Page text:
In this course of lessons I am attempting to present, in briefest possible form, a picture of the progress of existence, according to the findings of science, from the time of primitive star-dust until the development of present-day religion. Yet this is not all that I am attempting to do. In times long past, tradition traces it back to Atlantis, and still- farther back, even to a race of more ethereal people in what is known as the Golden Age.,- at least we have proof they existed in ancient Chaldea and Egypt--there was a class of men, a priesthood: whose lives were dedicated to spiritual things. These men, devoting their lives to spiritual research generation after generation, specialized in religious effort. They claimed to develop their psychic senses by which they penetrated to nature's inmost sanctuary. They organized into a society, or fraternity, the better to cooperate in research and the better to communicate their findings one to another. They instituted ceremonies and conducted initiations. Their doctrines were later called Hermetic Teachings, and the Initiates were called Hermetic Initiates. This western society--designated western to distinguish it from similar societies in India and Tibet--variously organized and variously named in the different languages of the times and countries through which it passed, may be rendered into English as The Brotherhood of Light. And it is my purpose, when presenting this outline of the world's growth up to today to give the present opinion of material science and then at such points as the Old Hermetic Teaching disagrees with modern science to call attention to that disagreement. Now the most generally accepted theory is that the earth at the completion of its growth was in a molten state. After the Moon broke away from the earth the latter had a diameter estimated at 8,100 miles. Since that time it has shrunk in size, partly due to loss of heat, but to a still greater extent due to an internal rearrangement of its molecular structure, until its present diameter is but 7,918 miles. During the cooling the viscous material slowly continued to boil, and as a crust would form, hotter material from the interior would break through and the heavier portions of the crust would sink toward the center. The fact that solid rock does not float on molten rock like ice on water, but tends to sink, is but one argument against the old notion that there is a crust at the present day supported by a molten interior, Undoubtedly the heavier materials would sink to the center of the earth. It has even been suggested that, as gold is one of the heaviest metals, the earth has a core of almost solid gold. This, however, is mere speculations. But from what is known of the weight and density of the earth, and of other celestial bodies like meteorites, it is not improbable that the earth has a core some 4,000 miles in diameter mostly composed of iron. Other metalliferous and basic rocks, due to their relative weight would lie above this iron core: while the acid rocks,: chiefly granites, being much lighter, would rise to the top like the slag of a blast furnace, which is of like, composition, rises to the top of the molten metals It is now quite well established that the continents are built of much lighter material than the ocean beds: the ocean bottom being of basaltic rock some 3% heavier than the granitic rocks forming most of the continents. Some now think that the region of the Pacific Ocean is where the Moon broke off from the earth, the opposite section of the earth being where the tidal bulge was simultaneously formed on the other side of the earth. This then became the region where the granite frosting floating on the plastic and heavier basalt beneath, like the frosting on a custard pie, was left after the Moon broke out from close to the surface on the other side. And now comes Professor Wegener with a theory that is finding considerable acceptance, that the continents were anciently much- nearer together than at present. Nearly all geologists now believe that underlying the crust of the earth, say some 60 miles below sea level, there exists between the more metalic interior and the outer cover a rather thin layer of basaltic rock. It is also known, because the process has been duplicated in the laboratory, that under the pressure and heat known to exist in the flowage zone-- below about 60 miles depth-- that the rock flows like ice in a glacier, through recrystalization. While still as rigid as steel* it nevertheless flows under pressure without breaking, just as a piece of hard pitch or asphalt may be made to assume any form without breaking by subjecting it to gradual pressure. Yet the same pitch or asphalt or the same rock, if subjected to a quick strain will break like glass. Professor Wegener believes that South America, Antarctica, Australia and India were much once closer to South Africa than at present. In fact, they seem to fit to South Africa when their shore lines are brought together. And in like manner North America seems somewhat to fit to Europe. Certain it is, from the similarity of their flora and fauna, that the continents were connected by land at no very distant date, geologically speaking. Professor Wegener believes that these blocks of granite frosting, floating on the viscous basalt beneath, broke apart in the Tertiary Epoch, and that America drifted westward away from the old world. Such westward floating might naturally arise from the eastward rotation of the earth on its axis, and from other known forces. This proximity of the Old world and the New does not fail to take into account ancient Atlantis, for its existence is well established. ."Whether Plato's description of prehistoric Atlantis-- and the high state of civilization of its inhabitants-- is credible or not, there is little doubt that in very remote times there was a large land mass between the Eastern and Western Continents". (1) Greenland at the present time is moving away from Europe at the rate of 50 feet in a year. The American Continents in their westward movement are supposed to have buckled up the crust toward the West, due to the resistance offered the advancing continental edges. This gave rise to the great mountain chains of the Rocky Mountains and the Andes. Along the western, or advancing, edge of the continents there would be a tendency to many minor adjustments of the floating crust. To the east of the Old Continents, however, there would he no pushing, but the eastern edge would drop off abruptly where it juts onto the heavier basaltic ocean floor. And in reality Japan and the Phillipine Islands rest on the brink of a precipice, the deepest portions of the ocean adjoining them. On the edge of such a precipice, we might expect sections to slide off, or other adjustments to take place frequently. These disturbances, undoubtedly give rise to the numerous earthquakes in the region mentioned. Quite recently Prof. John F. Hayford of Northwestern University and Dr. Wm. Bowie, Chief of the Division of Geodesy in the U. S. Coast and Godedic Survey, have worked out certain facts that help us understand the cause of the rise and fall and buckling of the earth's crust. They have shown that were the earth's' crust cut into blocks 100 miles square and 60 miles below sea level, the various blocks would weigh the same, irrespective of the fact that some containing mountains would have a larger volume. They have proved this both by astronomical and by geodic calculations, and explain that unless such an equilibrium exists the Rocky Mountains would doubtless break down the terrestrial shell. They also point out that the lightening of a block as much as 3% would be sufficient to elevate the mass 9,000 feet. And as above explained the lighter materials are close to the surface, for a weight of a cubic foot of earth at the surface is but 2 1/2 times that of water, while the weight of the entire globe is 5 1/2 times that of water. With a few exceptions, such as the Alabama Hills in Inyo Co., California, practically every portion of the globe at one time or another,. and usually numerous times, has formed at the bottom of the sea. The silt and 'sand then deposited and later compressed into shales and sandstones, or other sedimentary rock, may, after the region has become dry and lifted into a mountain chain, have been removed by erosion leaving bare the granite mountain core. But land areas in general periodically rise as mountains, to be worn down by erosion and again form sea bottoms. This is due, not only to the possible westward drift of continents shoving up regions toward the front of their movements: and to the shrinkage of the earth causing the crust to become too large and thus wrinkle like the skin of a drying apple, but also do to the constant shifting of weight of the land areas. According to the ideas of Hayford and Bowie, above mentioned, as the mountains are worn down by erosion and carried into the zee, there is an increase of weight in the region where the material of erosion is deposited and a decrease of weight in the region from which it was removed. Now if the load on a raft is moved to one side, that side of the raft sinks and elevates the other side of the raft. Land areas are rafts of rock floating on a plastic ocean of basalt. But there is this difference between them and ordinary rafts, in that the region pushed down below some 60 miles depth becomes part of the flowage zone, melts off the bottom of the raft and moves to some region of .lesser weight, there to push up some other section of the earth. According to the U.S. Geological survey there is delivered into the Seas and Oceans from the United States alone 783,000,000 tons of rock materials every year. It will be seen that as the present mountains are due mostly to a shrinkage of some 200 miles in the diameter of the earth, that before such shrinkage there were probably no mountains. This is born out by much evidence, and there is no doubt but that as time passes and new mountain ranges are formed that the new ones are larger than those of an earlier date. Throughout geologic time lands have gone down as well as ups but the sum of their movements have been upward, and the sea areas have gone up as well as down, but the sum of their movements has been downward. The land is gradually getting higher and the sea is gradually getting deeper. Our earth at the end of its period of growth is thought to have had an atmosphere similar to the present one except that there was very little oxygen in it. Although the oxidation of the rocks has consumed some oxygen, the influence of plant life has steadily been to increase the oxygen content of the atmosphere and make it more suitable for animal life. It has done this by utilizing the carbon and freeing the oxygen of the carbon dioxide gas in the earth's gaseous envelope. This carbon dioxide gas is constantly replenished by volcanic activity. Volcanos which are now thought to be due to local regions beneath the earth's crust becoming overheated through the activities of radioactive minerals, are not unmitigated evils as they are generally regarded. Instead of being vents through which the molten interior of the earth flows, they are vents for molten pockets of rock that have become intensely heated by radio-activity of minerals in particular regions. And they contribute carbon to the atmosphere. Carbon is one of the three fundamental materials at the basis of life, and were there double the life on earth that there is at the present time, all life would cease; for all the carbon in the atmosphere would be in the bodies of plants and animals, and death would overtake all. Further, should volcanic activity cease it would not be long before the existence of life would be impossible because of lack of carbon. (2) The water also, so the newer geology teaches, came out of the earth as the earth cooled, through volcanic activity and warm springs. Much of it was added, there is good reason to believe, in later geologic time. Thus the waters of the ocean tend to encroach upon the land, even while the water falling from the sky wears down the mountains and carries them out to sea. Two mountain ranges in North America, bigger than the rockies, were lifted up and then worn down by such agencies before the present mountain ranges were lifted up. Sand and clay and mud are all the products of rock worn down by frost and wind and rain and glaciers. From the depth and size of such sedimentation can be calculated with much accuracy the size of the mountains required in their formation. The water constantly tends to wear down and deposit land areas in the seas and Sir Archibold Geikie calculates that if the continents were thus deposited in the sea the sea level would be raised 650 feet, and if North America remained stationary half of it would be covered by the sea to a depth of several hundred feet. Yet while there is a periodic rise and submergence of land areas it is not now thought that the ocean beds were once land. Schuchert says--"But the newer geology no longer holds to the theory that the oceans and lands have repeatedly changed places; quite the contrary, we agree with Dana that the present positions of the land and water areas have been more or less permanent throughout geologic time."(2) Small warpings of the earth's crust are going on all the time due to the shifting of the weight of areas through sedimentation. Such warpings usually elevate local regions only a few hundred feet. Erosion continues on a continent until the land area is but little above sea level-- a condition which has prevailed during most of geologic time-- and then, as Hermetic students believes there comes a time, determined by astrological tensions, When the crust yields to the strain of shifted weight and slowly, near the margins of the continents, the crust folds and breaks in the formation of ranges of mountains from 1,000 to 1,500 miles long. These are called "Minor Crustal Adjustments", and at least eight are known to have occured in North America. At still greater intervals-- determined according to the Old Hermetic Teachings by astrological conditions-- there is a more complete adjustment of the land areas the world over. As the result huge mountain ranges are formed and the continents are elevated to a much greater height above the ocean level. 'These are called "Major Readjustments", and at least six are known to have occured during geologic time. The elevation of such huge masses of land has a decided effect upon the climate. New land areas change ocean currents, new mountain ranges change air currents, and even as now it is cold on a mountain tops so excessive elevation of land areas causes the climate to become so cold that the snow does not melt as fast as it falls. The mountains first become covered with glaciers, and these lowering the temperature of the surrounding territory tend to spread the glaciers until a continent may be covered with an ice sheet from the north down to a latitude Where melting takes place faster than the snow falls. Geologists know of seven periods in the past-- each following a very long time of warm climatic conditions--when there were decided coolings of the climate, at least four of these periods being glacial. I have not yet spoken of life upon the earth, but a moments reflection will indicate what a terrific effect upon life that had been living in a warm climate there would be if the land areas rose to great height, causing a glacial winter to set in lasting for thousands of years, causing the seas to deepen yet decreasing their areas and thus crowding the life in it for room, causing swift running torrents to flow from the rugged land where before there had been but sluggish streams, shutting off moist winds from certain interior regions and making them arid, and in a dozen ways upsetting the conditions that life had become accustomed to. Whatever forms of life had come into being upon the earth had for millions of years adapted itself to the wide warm shallow seas, or to the broad expanses of low lying and swampy lands that held a tropic, or temperate climate as far north and south even as the poles. Picture then the effect upon this life of one of these Major Readjustments. The most successful life-forms had been specializing along lines that would meet the previous requirements, and many of them had become so successful that they grew to enormous size and were undisputed masters of wide territories in land or sea. But they were utterly unfitted for the new conditions by which they were not confronted. In fact, the more they had specialized, the more they were fitted for the previous conditions, the less fitted they were for the new one. Specialization is always-- except when intelligence is the specialty--at the cost of general adaptability. As the result` of the new climatic and topographical conditions extensive migrations of life take place in the attempt to find a more suitable environment. The huge and overtrained masters of wide sections of the globe, unable to survive under the rigor of the new climate, perish from the face of the earth. Other life-forms, small and hitherto of little importance in the world's struggle, yet possessing adaptibility, successfully adjust themselves to the new conditions, and in the course of ages multiply in number and increase in size until they become the dominating forms.- A few of the older forms of life are pushed into the less desirable corners of the world and inconspicuously survive, living to the present day as reminders of a vanished past but most of the unadaptive families of life become extinct* and we know of them only by their fossil remains. So far as known, at the present time all living things come from previously existing living things through some method of reproduction. Biologists are not agreed whether the first life on earth had its origin here, or was carried here from some remote sphere*, as a spore or seed imbedded in a meteoritic fragment. They are quite agreed, however, that sometime,- somewhere, in a manner quite incomprehensible to them, highly complex and unstable inorganic compounds became possessed of life. The Old Hermetic Teaching is that intelligence inheres in all grades of substance and under the stimuli of astrological forces ever tends to express this intelligence in a more complex' form. Minerals, when alive, are the vehicles, of bodies, of evolving impersonal souls.- These, having had experiences in mineral form, after a period of assimilation and progress in the astral regions, are drawn again by their desires to a physical planet for experiences of a higher order. This intense desire to express in a higher form of life, acting upon the inherent intelligence of the mineral kingdom, after a time, when astrological conditions offer additional stimulus in this direction, are able to bring together the inorganic elements in proper proportions and to incarnate in them as a vegetable form of life. Inorganic matter becomes organic substance through the intense,- yet subjective,' desire of an evolving soul to find a fuller avenue of expression Organic life probably first appeared upon the earth at a time when the temperature was considerably higher than now and at a time when there was little free oxygen in the atmosphere,- and while the sunlight was shut off by dense clouds. It is estimated that there is in the sedimentary rocks and in the fuel deposits of the earth, 30,000 times as much carbon as there is at present in the atmosphere.(2) Higher forms of life could not live under such conditions as doubtless existed when all this carbon as carbon dioxide gas was in the atmosphere. Together with water vapor it must have formed an atmospheric blanket that absorbed the rays of the sun and kept the heat of the earth from radiating. Under these conditions, bacteria, the lowest form of life of which we have any knowledge would thrive and prosper. Plants are dependent upon light for the assimilation of the carbon dioxide of the air, which is their chief and most essential food supply. The nitrogen bacteria, which unlike plants,- in so far as has been discovered, have no cell structure, and thus are the simplest forms of life,- have the power of assimilating free nitrogen from the air and at the same time and without the aid of sunlight can decompose carbon dioxide, They' thus can live on inorganic products without the aid of sunlight, which plants are incapable of doing. All life on earth-- bacteria, plants, animals, and man-- is associated with protoplasm. The four most important elements in protoplasm are nitrogen, carbon, oxygen and hydrogen* which the primitive bacteria obtained from the free nitrogen, the carbon dioxides and the water, of the air. Among the oldest rocks of the earth formed after the process of erosion set in-- and geologic time is the time measured by the products of erosion-- there are to be found immense deposits of mineral that have been formed by other bacteria which have developed from the simpler form. Iron bacteria obtain their energy from the oxidation of iron compounds, the iron oxide so obtained, being insoluble, remains in the bacteria, and when the bacteria dies this iron oxide remains as a mineral deposit. Vast beds of iron ore, formed in this manner are known. Sulphur bacteria in a similar manner oxidize hydrogen sulphide, and the remnants of their dead bodies form huge ancient mineral deposits. Life was not content, however, with any such primitive existence. There was the urge for more complex expression. And this desire in the course of time produced an alteration and development in form. Certain of the blue green algae, which are plants, occur as slimy blackish green films. They, like the bacteria, reproduce by simple cell division. Some of them, similar to bacteria, are able to endure a heat that would be fatal to ordinary plants. The sinter deposits, or formation, of the hot springs and geysers in Yellowstone Park are due to such algae. So also in cooler water the presence of a free floating form of blue green algae, so called but in this case red, gives to the Red Sea its characteristic color. The development of the first plant was a decided step in the progress of life. Green plants have attracted chemical elements in such proportions as to manufacture chlorophyll, which is the substance that gives to leaves their green color. This chlorophyll, in the presence of sunlight has the property of capturing carbon from the carbon dioxide in the atmosphere while releasing free oxygen. The process by which it does this is similar to that by which sunlight causes chemical changes to take place on a photographic negatives and is called photosynthesis. While some of the bacteria in the world today are injurious to mankind, through leaving their by-products where they poison him, yet organic life is dependent upon bacteria for continued existence. Bacteria not only assimilate free nitrogen, and change certain nitrogen containing substances in the soil into forms that can be used by higher plants, but they bring about the decomposition of dead organic material, which is essential if it is to be used by plants. All organisms give off waste products, but with the exception of carbon dioxide little of this waste matter can be used by plants until it has been decomposed, or rotted, through the action of bacteria. Animals are entirely dependent upon organic food for their existence, for they are not provided with chlorophyll. This organic food is supplied by plants. There are some plants also, like mushrooms, molds, mildews and rusts, as well as certain flowering plants, that have no chlorophyll. They, therefore, depend upon the organic food which has been gathered-- that in some cases has decayed through the action of bacteria and in others yet exists in the living plant--for their food supply. So, while bacteria are essential for the proper circulation of food elements, plants actually manufacture all organic food. The early plant, consisting of but a single cell, needed a certain amount of protection, and this desire gave rise to the formation of a cellulose wall about the protoplasm within. The protoplasm in all but the very lowest plants, even as is true in all animal cells, contains a well organized nucleus. Growth in plants and animals alike takes place through cell division in which both the nucleus and the surrounding part of the protoplasm split, a portion of each going into the production of new cells. The protoplasm in the body of man today undoubtedly contains an infinitely small amount of the protoplasm of a primitive one celled form of life that existed hundreds of millions of years ago, for so far as has been observed new cells are formed only by the division of cells previously existing. It is evident that in many cases if a group of cells were to work in harmony it would be an advantage to all. So next on the scene of world progress we find instead of single celled plants, plants composed of a number of cells. The simplest of these are the filamentous algae, consisting of rows of cells somewhat like a chain, barely attached to one another. When such a colony of cells finally became established, the next step would be toward a division of labor, and we find a tendency in somewhat higher forms of algae for certain cells to specialize in gathering carbon from the air, and others to specialize in the storage of the food so gathered, and still others in protecting it from the evaporation of its water, and from the inclemancies of its environment. Before we pass to the still further development of plants of more than one cell it will pay us to pause a moment in awe before the vast work of the primitive algae that early in the geological history of the world must have literally swarmed the seas. We are somewhat familiar with the work of coral, which build islands and shore lines with their dead bodies, but such land building does not compare in its extent and importance with that of certain lime secreting algae. These calcareous algae, as they are called, are held to be responsible for the formation of the very ancient limestones. The rocks of the Grenville Series alone, a very ancient series of rocks, are nearly 18 miles thick, and half of this is limestone undoubtedly deposited by such algae. In other cases the algae and a lime secreting bacterium are jointly responsible, as in the case of the massive limestones of the Teton region. This habit of secreting lime, which was later adopted by animal life, has a most important bearing upon any study of the past, for before this neither animals nor plants had hard parts that could be preserved as fossils in the rocks, and their presence can only be known from inference. Such an inference as to the ancient extent of life on the earth may be found in beds of iron ore and sulphur as previously mentioned, and in the existence of masses of graphite in exceedingly ancient formations. Graphite is never produced in nature other than through organic activity. (2) Most of us are familiar with green "pond scums", which are chains of algae cells, all quite alike, floating on the water. These are fresh water algae, but certain kinds that have developed from them, and become more elaborate in structure have found their way to the sea and form the green sea weeds, and others, because they secrete lime, look very much like plant corals. The bulk of marine vegetation, or seaweeds, however, have developed other traits to suit their salt water environment and belong to either the Brown Algae or the Red Algae. The Brown Algae, including the giant kelps which are so common to the Pacific Coast of America and so familiar to those who visit the beaches near Los Angeles, sometimes reach a length of one hundred yards or over. They are probably not direct descendants from green algae, but from certain other primitive organisms known as Flagellata, from some of which both the higher plants and animals seem to be descended. The Red Algae, which constitutes a greater bulk of the seaweed is thought to be but a more complex development from green algae. The red pigment and the brown pigment, by which these plants are colored, is supposed to suppliment the action of the chlorophyll in utilizing the light that filters to it through the water. The ancient seas were fresh, for the salt now in the sea was gradually leached out of the land. The adaptation of life to salt water, then, is of a later date than the more ancient rocks that have been formed by sedimentation. The giant kelps and the red algae, above mentioned, have solved the problem of living in salt water better than any other plants, and seem to have reached a point, due to the restrictions of their environment, beyond which further progress is impossible. Their texture is such, due to the manner in which the cells join, that While immersed in water it freely circulates through them, yet the outer cells have been thickened and toughened to form a leathery skin which, when exposed to sun and air, due to low tides, protects it from evaporation. some of them, like the giant kelps, have developed not only an anchoring device, called a holdfast, by which one end is attached to a pebble at the sea bottom, but also hollow bladder-like buoys that may be as large as a child's head, by which their long stems, bearing floating leaves may be made to reach the surface. It is supposed by some naturalists that the fungi are descended from certain species of red algae. The fungi do not possess chlorophyll and depend upon other plants and animals to furnish their carbon food supply. They probably have degenerated from higher plant forms, finding an easy living at the expense of others. Parasitism, whether in plants, in animals, or if we may use the term thus, in man, is always followed by deterioration. These fungi-- the molds, mildews, rusts, mushrooms, etc.-- some 40,000 species of which are known-- have degenerated to a very low level in plant life. They do not possess seeds, but propagate by means of spores. .The smoke that issues from a puffball when pressed, consists of millions of such spores. In the case of the familiar mushrooms and toadstools the spores are developed in the gills on the under side. In fact these gills, or flutings, open for the express purpose of dropping the myriad minute spores by which they reproduce. Fresh water ponds are in the habit of drying up. In such instances the green algae living upon their surfaces, unless possessed of some method of tiding over the dry spell, all die. The mud at the bottom of such a pond, when the pond first dries: is moist, and the algae would cling to it for moisture, for active life either in plants or animals depends' upon the protoplasm being supplied with moisture. The water gives to protoplasm a semi-fluid consistency which is absolutely essential to its movement. The green algae, resting upon the drying bottom of a pond, would be hard pressed to prevent all its moisture being dried out by the Sun, and to get an additional supply from the drying mud. The desire for life-- a subjective desire, but a yearning: nevertheless so Hermetic Students believe--brought a response in the nature of structural changes. The algae, by a thickening of the cell walls, escaped being completely dried up, and thus when the dry spell was over was able to resume life. These special thick-walled cells, which foreshadowed the development of seeds, are called resting spores. Some of the algae, also, in its desire to follow the water as it receded into the mud, and thus provide itself with moisture: developed cells in the direction of the moisture, and these cells becoming specialized were the first roots. This was one of the greatest and most important steps taken by life since it started on our globe, for it gave rise to the ability of life to live upon the land. Vegetable life in the water depends upon the water for support, but when life crept from the warm and shallow ponds and fresh water seas out upon the land it found it to be a great advantage to be able to lift its chlorophyll-bearing surface to the Sun that it might draw a greater food supply from the air. Some of the liverworts, which lie prostrate upon the ground: have delicate hair-like roots, and a structure not as complex as some algae-- being composed of almost uniform cells. They live today as examples of what the first land plants must have been like. But with the desire strong upon them to reach the light, certain of the cells developed e harder more compact structure, and gradually a supporting stem cane into being. With the development of firm supporting tissues the need arose also for special tissues for the rapid transportation of water, and a softer conducting tissue was developed. Not only are the liverworts prostrate, but so are some of the other low land plants such as the mosses. And to indicate that their ancestors came from the water we find that mosses and ferns are dependent upon the presence of free water for the development of certain phases of their life histories. Even as amphibious animals must return to the water to lay their eggs, and pass through the early stages of life in water, so familiar to us in the lives of frogs and toads as the tadpole stage, so these plants also nay be considered amphibious. The ferns, although reproducing by means of spores instead of seeds, are more complex in structure and in their life-histories than the liverworts and mosses. A spore is a single cell, minute in size and without sex, and in the case of the fern a number are born in each little capsule on the under side of the frond (leaf). When this spore is released and germinates it does not grow into a fern, but into a very different plant, or prothallus, a green blade about a. quarter of an inch long. On the lower side of this new plant grow the sexual reproductive organs which produce the egg-cells and sperms. The sperm has a tail of minute hair-like cells by which it swims through the film of water that must be present on the blade of the plant, to the egg, which it enters and impregnates. And from this the new fern grows. In the case of the mosses the generation that produces the sexual parts is the moss plant, the other plant essential in the life cycle being the capsule Which bears the spores. This lives as a parasite on its parent. Spores are not seeds, but they serve as resting bodies through which later a generation may be perpetuated, and they serve as a convenient means of distributing the species. Somewhat more complex than, yet evidently related to, the ferns are the curious horsetails that grow on low moist ground. Some twenty-five species are known to exist at present, representing, in a meagre way many gigantic species that once existed upon the earth before the advent of flowering plants. The club mosses: also spore bearing plants: are supposed to be related remotely to the ferns, and once provided an important part of the land vegetation. The dependence upon water for the propagation of the species became a serious handicap to land plants* just as it did to land animals, and the problem was solved much in the same way by both. In the case of a seed plant the pollen falling on the ovule develops a little tube that penetrates the egg and brings the fusion of male and female elements that are necessary for the beginning off' a new plant. This does not require the presence of water through which the sperm must swim, and has an additional advantage in that the young plant resulting Prom the fusion of male and female elements remains associated with the parent plant drawing nourishment from it, and protected from inclemencies by being inclosed in a sheath and surrounded by nourishing food. When the- little plant in the seed reaches a certain stage of growth its development is stopped for the time being, to begin again when the plant has left its parent and found its way into moist soil. Seed bearing plants release their young alive, quite as effectually as do the higher animals. The young plant, or embryo, which can clearly be seen by opening a soaked pea or bean, has another great advantage over the plants growing from the sexual union of the parts that grow from a spore. The latter must procure all their own nourishment from the start. But seed plants have an abundance of food stored up in the seed to give them a good start on life's journey. They are as well provided for as the calf which grows inside its mother from an egg to considerable size before being born, and then after birth is provided with rich warm milk for six months or more. The seed plants take excellent care of their young. The first seed plants were ferns, now extinct but existing in great numbers during the Paleozoic Era, These seeds were less perfect than those of today, and no fern now exists that bears seeds. The cycads and ginkgos, once very numerous upon the earth, are clearly descended from ferns, and represent no great modification in structure. The "sage palm" of our greenhouses is one of the cycads, and the Ginkgo, or maiden-hair tree, is quite common as an ornamental tree here in California. It is thought that the conifer, or cone-bearing trees, are modifications of certain club mosses whose fossil remains have been discovered. A small species of club moss is common on the hills of Los Angeles. The cones seem to be mere modifications of structure common to certain extinct club mosses which are known to have born seeds. These cone bearing plants, represented most extensively by our pines and firs, are of a lower order of existence than most of our flowering trees and plants. The thin long resenous foliage of our conifers is an adaptation to prevent the excessive evaporation of moisture from the plant in dry regions. Other plants of the same group, such as the Araucaria which is common in California Parks, have broader leaves. These trees came into existence upon the face of the earth at a much earlier date than the common flowering plants. The seed, instead of being inclosed in an ovary is naked, like those of the cycads, and is born on the surface of a scale. These scales, bearing naked seeds on their surfaces, form the cones of such trees with which we are so familiar. Even though the conifers came into existence so long ago, they have proved exceedingly successful as our vast northern forests prove. Some of them, too, have developed an uncanny way of anticipating the future, as in the case of fire-typepines, which hold their seeds for a dozen years until a fire destroys all the other vegetation, and then, due to the heat that has passed, the cones open and the seeds are deposited in the ground that has been well prepared for their being covered, and from which the competition of other growth has been eliminated.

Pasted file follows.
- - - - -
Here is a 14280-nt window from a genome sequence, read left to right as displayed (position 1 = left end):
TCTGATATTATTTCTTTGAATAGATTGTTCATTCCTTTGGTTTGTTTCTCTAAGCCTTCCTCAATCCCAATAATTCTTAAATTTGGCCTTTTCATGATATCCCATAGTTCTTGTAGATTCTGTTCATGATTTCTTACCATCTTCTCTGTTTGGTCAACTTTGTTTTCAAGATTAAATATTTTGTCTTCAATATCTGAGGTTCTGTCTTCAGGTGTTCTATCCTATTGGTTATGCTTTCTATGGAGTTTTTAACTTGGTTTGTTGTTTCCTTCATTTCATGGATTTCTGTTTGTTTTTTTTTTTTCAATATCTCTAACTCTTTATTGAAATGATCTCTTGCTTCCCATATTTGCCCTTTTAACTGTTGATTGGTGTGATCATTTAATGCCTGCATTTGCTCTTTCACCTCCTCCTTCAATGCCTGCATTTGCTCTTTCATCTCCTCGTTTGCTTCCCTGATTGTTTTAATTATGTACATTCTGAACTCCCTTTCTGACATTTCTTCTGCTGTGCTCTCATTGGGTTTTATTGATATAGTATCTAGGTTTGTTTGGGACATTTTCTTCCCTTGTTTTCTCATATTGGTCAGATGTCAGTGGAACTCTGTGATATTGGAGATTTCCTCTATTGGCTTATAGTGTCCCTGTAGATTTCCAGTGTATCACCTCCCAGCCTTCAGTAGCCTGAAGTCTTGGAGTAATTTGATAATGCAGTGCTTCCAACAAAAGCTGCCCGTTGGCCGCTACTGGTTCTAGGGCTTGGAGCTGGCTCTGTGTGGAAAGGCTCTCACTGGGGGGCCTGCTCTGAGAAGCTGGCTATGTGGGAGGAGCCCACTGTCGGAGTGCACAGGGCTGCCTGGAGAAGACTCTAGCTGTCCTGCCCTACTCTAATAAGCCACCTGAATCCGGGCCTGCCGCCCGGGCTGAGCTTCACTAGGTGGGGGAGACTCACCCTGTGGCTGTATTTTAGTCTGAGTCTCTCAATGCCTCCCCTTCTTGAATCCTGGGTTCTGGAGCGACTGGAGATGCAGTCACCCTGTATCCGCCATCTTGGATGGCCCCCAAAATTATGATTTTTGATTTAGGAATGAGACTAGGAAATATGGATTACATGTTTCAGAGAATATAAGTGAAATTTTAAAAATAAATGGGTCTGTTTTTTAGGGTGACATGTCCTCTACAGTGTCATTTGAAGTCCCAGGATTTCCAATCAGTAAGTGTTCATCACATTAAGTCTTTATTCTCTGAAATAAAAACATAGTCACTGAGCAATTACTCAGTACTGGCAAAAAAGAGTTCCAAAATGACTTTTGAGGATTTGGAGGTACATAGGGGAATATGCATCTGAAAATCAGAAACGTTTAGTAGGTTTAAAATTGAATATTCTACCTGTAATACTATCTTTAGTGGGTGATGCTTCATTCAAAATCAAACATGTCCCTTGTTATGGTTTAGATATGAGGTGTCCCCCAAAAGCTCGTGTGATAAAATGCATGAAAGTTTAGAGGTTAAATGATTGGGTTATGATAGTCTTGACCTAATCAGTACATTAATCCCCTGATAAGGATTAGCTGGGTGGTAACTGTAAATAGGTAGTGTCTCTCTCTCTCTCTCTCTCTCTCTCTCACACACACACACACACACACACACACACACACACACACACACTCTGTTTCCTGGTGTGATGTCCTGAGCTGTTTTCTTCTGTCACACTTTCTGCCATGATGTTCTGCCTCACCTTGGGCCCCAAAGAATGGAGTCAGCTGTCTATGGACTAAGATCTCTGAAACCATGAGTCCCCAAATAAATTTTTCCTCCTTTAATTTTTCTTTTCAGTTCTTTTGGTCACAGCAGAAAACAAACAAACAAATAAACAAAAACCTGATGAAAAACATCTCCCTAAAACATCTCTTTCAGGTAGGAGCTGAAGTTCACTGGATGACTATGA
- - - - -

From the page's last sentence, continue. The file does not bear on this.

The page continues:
(1) The Outline of Science: by Prof. J. Arthur Thompson, Vol IV. page 924.
(2) Earth's Changing Surface, by Charles Schuchert, Prof. Paleontology, Yale.
The amoeba is a typical Protozoon. It appears as an irregular speck of greyish jelly about 1/100th of an inch in diameter. It is common in fresh water ponds where it oozes along, engulfing other tiny specks of organic matter by flowing over them. A, represents one of the outflowing lobes that surround prey, B, is the nucleus. C, represents food that has been ingested. D, represents undigestible pieces of food that are about to be expelled. E, points to the granular structure of the protoplasm.